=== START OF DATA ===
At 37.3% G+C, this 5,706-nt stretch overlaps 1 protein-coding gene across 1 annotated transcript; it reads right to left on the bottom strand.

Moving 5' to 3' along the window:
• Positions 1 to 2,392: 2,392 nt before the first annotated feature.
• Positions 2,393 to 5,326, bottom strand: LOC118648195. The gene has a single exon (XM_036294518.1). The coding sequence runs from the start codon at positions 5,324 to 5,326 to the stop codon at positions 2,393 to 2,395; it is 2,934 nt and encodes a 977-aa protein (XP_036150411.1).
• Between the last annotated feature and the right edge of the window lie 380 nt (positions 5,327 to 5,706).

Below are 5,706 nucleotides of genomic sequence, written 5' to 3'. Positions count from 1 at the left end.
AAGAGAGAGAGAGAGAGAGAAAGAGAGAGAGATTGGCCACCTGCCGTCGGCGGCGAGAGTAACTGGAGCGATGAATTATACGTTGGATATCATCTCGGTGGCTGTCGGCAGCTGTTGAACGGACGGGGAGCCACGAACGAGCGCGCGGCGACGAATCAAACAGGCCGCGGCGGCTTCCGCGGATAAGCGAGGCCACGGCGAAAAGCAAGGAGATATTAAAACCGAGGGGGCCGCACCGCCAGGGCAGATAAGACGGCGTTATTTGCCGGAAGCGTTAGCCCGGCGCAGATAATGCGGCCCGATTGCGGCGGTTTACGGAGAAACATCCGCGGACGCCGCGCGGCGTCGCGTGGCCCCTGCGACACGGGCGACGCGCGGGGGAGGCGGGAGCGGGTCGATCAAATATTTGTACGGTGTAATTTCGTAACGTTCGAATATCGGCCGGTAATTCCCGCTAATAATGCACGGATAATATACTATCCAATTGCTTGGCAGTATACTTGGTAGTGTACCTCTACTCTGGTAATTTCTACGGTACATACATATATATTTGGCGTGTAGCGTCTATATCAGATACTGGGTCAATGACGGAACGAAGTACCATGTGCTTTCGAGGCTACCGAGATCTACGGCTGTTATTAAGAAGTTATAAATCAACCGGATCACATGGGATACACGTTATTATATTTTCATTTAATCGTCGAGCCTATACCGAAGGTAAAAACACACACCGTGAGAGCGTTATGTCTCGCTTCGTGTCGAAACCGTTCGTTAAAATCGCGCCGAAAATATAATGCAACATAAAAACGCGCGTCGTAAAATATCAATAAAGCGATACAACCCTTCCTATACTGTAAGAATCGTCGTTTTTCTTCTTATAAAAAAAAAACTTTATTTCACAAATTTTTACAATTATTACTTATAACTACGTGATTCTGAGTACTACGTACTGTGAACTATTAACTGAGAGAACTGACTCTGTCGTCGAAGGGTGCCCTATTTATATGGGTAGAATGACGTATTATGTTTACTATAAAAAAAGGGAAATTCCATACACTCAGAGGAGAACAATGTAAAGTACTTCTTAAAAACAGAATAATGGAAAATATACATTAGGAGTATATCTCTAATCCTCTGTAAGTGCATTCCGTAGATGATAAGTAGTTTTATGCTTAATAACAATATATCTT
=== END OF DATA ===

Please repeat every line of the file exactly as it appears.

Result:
At 37.3% G+C, this 5,706-nt stretch overlaps 1 protein-coding gene across 1 annotated transcript; it reads right to left on the bottom strand.

Moving 5' to 3' along the window:
• Positions 1 to 2,392: 2,392 nt before the first annotated feature.
• Positions 2,393 to 5,326, bottom strand: LOC118648195. The gene has a single exon (XM_036294518.1). The coding sequence runs from the start codon at positions 5,324 to 5,326 to the stop codon at positions 2,393 to 2,395; it is 2,934 nt and encodes a 977-aa protein (XP_036150411.1).
• Between the last annotated feature and the right edge of the window lie 380 nt (positions 5,327 to 5,706).

Below are 5,706 nucleotides of genomic sequence, written 5' to 3'. Positions count from 1 at the left end.
AAGAGAGAGAGAGAGAGAGAAAGAGAGAGAGATTGGCCACCTGCCGTCGGCGGCGAGAGTAACTGGAGCGATGAATTATACGTTGGATATCATCTCGGTGGCTGTCGGCAGCTGTTGAACGGACGGGGAGCCACGAACGAGCGCGCGGCGACGAATCAAACAGGCCGCGGCGGCTTCCGCGGATAAGCGAGGCCACGGCGAAAAGCAAGGAGATATTAAAACCGAGGGGGCCGCACCGCCAGGGCAGATAAGACGGCGTTATTTGCCGGAAGCGTTAGCCCGGCGCAGATAATGCGGCCCGATTGCGGCGGTTTACGGAGAAACATCCGCGGACGCCGCGCGGCGTCGCGTGGCCCCTGCGACACGGGCGACGCGCGGGGGAGGCGGGAGCGGGTCGATCAAATATTTGTACGGTGTAATTTCGTAACGTTCGAATATCGGCCGGTAATTCCCGCTAATAATGCACGGATAATATACTATCCAATTGCTTGGCAGTATACTTGGTAGTGTACCTCTACTCTGGTAATTTCTACGGTACATACATATATATTTGGCGTGTAGCGTCTATATCAGATACTGGGTCAATGACGGAACGAAGTACCATGTGCTTTCGAGGCTACCGAGATCTACGGCTGTTATTAAGAAGTTATAAATCAACCGGATCACATGGGATACACGTTATTATATTTTCATTTAATCGTCGAGCCTATACCGAAGGTAAAAACACACACCGTGAGAGCGTTATGTCTCGCTTCGTGTCGAAACCGTTCGTTAAAATCGCGCCGAAAATATAATGCAACATAAAAACGCGCGTCGTAAAATATCAATAAAGCGATACAACCCTTCCTATACTGTAAGAATCGTCGTTTTTCTTCTTATAAAAAAAAAACTTTATTTCACAAATTTTTACAATTATTACTTATAACTACGTGATTCTGAGTACTACGTACTGTGAACTATTAACTGAGAGAACTGACTCTGTCGTCGAAGGGTGCCCTATTTATATGGGTAGAATGACGTATTATGTTTACTATAAAAAAAGGGAAATTCCATACACTCAGAGGAGAACAATGTAAAGTACTTCTTAAAAACAGAATAATGGAAAATATACATTAGGAGTATATCTCTAATCCTCTGTAAGTGCATTCCGTAGATGATAAGTAGTTTTATGCTTAATAACAATATATCTT